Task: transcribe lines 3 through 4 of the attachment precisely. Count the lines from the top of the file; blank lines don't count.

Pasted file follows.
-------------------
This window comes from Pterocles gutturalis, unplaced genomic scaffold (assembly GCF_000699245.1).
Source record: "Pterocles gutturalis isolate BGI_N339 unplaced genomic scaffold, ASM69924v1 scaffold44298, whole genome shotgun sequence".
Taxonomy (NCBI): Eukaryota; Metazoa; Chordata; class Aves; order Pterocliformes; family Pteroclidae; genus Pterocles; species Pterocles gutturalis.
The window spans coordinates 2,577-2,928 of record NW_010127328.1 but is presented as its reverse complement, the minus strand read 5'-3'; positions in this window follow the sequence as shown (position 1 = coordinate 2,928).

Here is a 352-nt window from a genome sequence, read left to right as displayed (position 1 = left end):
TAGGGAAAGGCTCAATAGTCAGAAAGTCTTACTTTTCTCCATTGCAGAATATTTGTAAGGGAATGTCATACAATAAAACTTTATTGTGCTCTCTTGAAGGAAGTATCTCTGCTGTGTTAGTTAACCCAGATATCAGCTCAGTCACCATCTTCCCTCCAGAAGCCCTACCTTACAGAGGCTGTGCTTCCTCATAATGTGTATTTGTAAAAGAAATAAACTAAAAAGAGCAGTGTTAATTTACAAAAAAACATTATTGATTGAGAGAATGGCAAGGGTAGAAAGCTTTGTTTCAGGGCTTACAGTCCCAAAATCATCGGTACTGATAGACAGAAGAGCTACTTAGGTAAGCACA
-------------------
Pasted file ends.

Taxonomy (NCBI): Eukaryota; Metazoa; Chordata; class Aves; order Pterocliformes; family Pteroclidae; genus Pterocles; species Pterocles gutturalis.
The window spans coordinates 2,577-2,928 of record NW_010127328.1 but is presented as its reverse complement, the minus strand read 5'-3'; positions in this window follow the sequence as shown (position 1 = coordinate 2,928).